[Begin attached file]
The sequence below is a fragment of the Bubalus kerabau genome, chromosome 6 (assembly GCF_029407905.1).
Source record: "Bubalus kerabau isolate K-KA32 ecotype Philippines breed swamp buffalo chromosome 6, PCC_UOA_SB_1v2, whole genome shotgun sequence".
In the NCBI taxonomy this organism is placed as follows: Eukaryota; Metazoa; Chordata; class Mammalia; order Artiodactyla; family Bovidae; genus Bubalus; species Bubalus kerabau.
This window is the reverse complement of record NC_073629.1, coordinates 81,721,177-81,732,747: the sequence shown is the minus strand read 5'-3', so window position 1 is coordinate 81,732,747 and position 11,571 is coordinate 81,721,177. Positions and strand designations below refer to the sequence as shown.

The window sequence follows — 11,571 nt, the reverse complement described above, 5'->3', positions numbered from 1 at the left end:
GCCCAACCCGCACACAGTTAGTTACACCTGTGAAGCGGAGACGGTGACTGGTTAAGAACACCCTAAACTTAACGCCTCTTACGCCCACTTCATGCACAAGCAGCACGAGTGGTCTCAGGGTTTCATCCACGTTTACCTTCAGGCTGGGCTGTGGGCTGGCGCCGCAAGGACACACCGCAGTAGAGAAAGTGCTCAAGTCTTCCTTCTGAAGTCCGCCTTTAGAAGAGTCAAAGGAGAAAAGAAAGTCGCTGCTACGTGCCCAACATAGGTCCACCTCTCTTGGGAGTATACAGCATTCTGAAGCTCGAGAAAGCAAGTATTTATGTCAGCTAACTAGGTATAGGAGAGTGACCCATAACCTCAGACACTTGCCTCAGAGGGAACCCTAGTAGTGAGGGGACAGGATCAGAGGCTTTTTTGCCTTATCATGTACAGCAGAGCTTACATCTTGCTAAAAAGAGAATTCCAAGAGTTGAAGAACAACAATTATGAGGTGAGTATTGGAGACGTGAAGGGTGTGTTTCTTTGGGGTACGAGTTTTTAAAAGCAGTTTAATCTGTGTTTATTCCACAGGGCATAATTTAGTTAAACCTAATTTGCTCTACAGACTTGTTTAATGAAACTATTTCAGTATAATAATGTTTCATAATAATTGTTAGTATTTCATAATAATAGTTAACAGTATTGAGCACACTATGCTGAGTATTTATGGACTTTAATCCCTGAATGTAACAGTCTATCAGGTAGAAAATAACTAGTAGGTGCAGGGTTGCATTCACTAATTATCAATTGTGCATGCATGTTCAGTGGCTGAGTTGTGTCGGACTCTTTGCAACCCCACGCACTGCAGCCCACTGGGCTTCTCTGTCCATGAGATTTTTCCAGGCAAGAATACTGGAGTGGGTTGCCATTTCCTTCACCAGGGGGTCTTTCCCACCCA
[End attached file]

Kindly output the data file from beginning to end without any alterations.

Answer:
The sequence below is a fragment of the Bubalus kerabau genome, chromosome 6 (assembly GCF_029407905.1).
Source record: "Bubalus kerabau isolate K-KA32 ecotype Philippines breed swamp buffalo chromosome 6, PCC_UOA_SB_1v2, whole genome shotgun sequence".
In the NCBI taxonomy this organism is placed as follows: Eukaryota; Metazoa; Chordata; class Mammalia; order Artiodactyla; family Bovidae; genus Bubalus; species Bubalus kerabau.
This window is the reverse complement of record NC_073629.1, coordinates 81,721,177-81,732,747: the sequence shown is the minus strand read 5'-3', so window position 1 is coordinate 81,732,747 and position 11,571 is coordinate 81,721,177. Positions and strand designations below refer to the sequence as shown.

The window sequence follows — 11,571 nt, the reverse complement described above, 5'->3', positions numbered from 1 at the left end:
GCCCAACCCGCACACAGTTAGTTACACCTGTGAAGCGGAGACGGTGACTGGTTAAGAACACCCTAAACTTAACGCCTCTTACGCCCACTTCATGCACAAGCAGCACGAGTGGTCTCAGGGTTTCATCCACGTTTACCTTCAGGCTGGGCTGTGGGCTGGCGCCGCAAGGACACACCGCAGTAGAGAAAGTGCTCAAGTCTTCCTTCTGAAGTCCGCCTTTAGAAGAGTCAAAGGAGAAAAGAAAGTCGCTGCTACGTGCCCAACATAGGTCCACCTCTCTTGGGAGTATACAGCATTCTGAAGCTCGAGAAAGCAAGTATTTATGTCAGCTAACTAGGTATAGGAGAGTGACCCATAACCTCAGACACTTGCCTCAGAGGGAACCCTAGTAGTGAGGGGACAGGATCAGAGGCTTTTTTGCCTTATCATGTACAGCAGAGCTTACATCTTGCTAAAAAGAGAATTCCAAGAGTTGAAGAACAACAATTATGAGGTGAGTATTGGAGACGTGAAGGGTGTGTTTCTTTGGGGTACGAGTTTTTAAAAGCAGTTTAATCTGTGTTTATTCCACAGGGCATAATTTAGTTAAACCTAATTTGCTCTACAGACTTGTTTAATGAAACTATTTCAGTATAATAATGTTTCATAATAATTGTTAGTATTTCATAATAATAGTTAACAGTATTGAGCACACTATGCTGAGTATTTATGGACTTTAATCCCTGAATGTAACAGTCTATCAGGTAGAAAATAACTAGTAGGTGCAGGGTTGCATTCACTAATTATCAATTGTGCATGCATGTTCAGTGGCTGAGTTGTGTCGGACTCTTTGCAACCCCACGCACTGCAGCCCACTGGGCTTCTCTGTCCATGAGATTTTTCCAGGCAAGAATACTGGAGTGGGTTGCCATTTCCTTCACCAGGGGGTCTTTCCCACCCA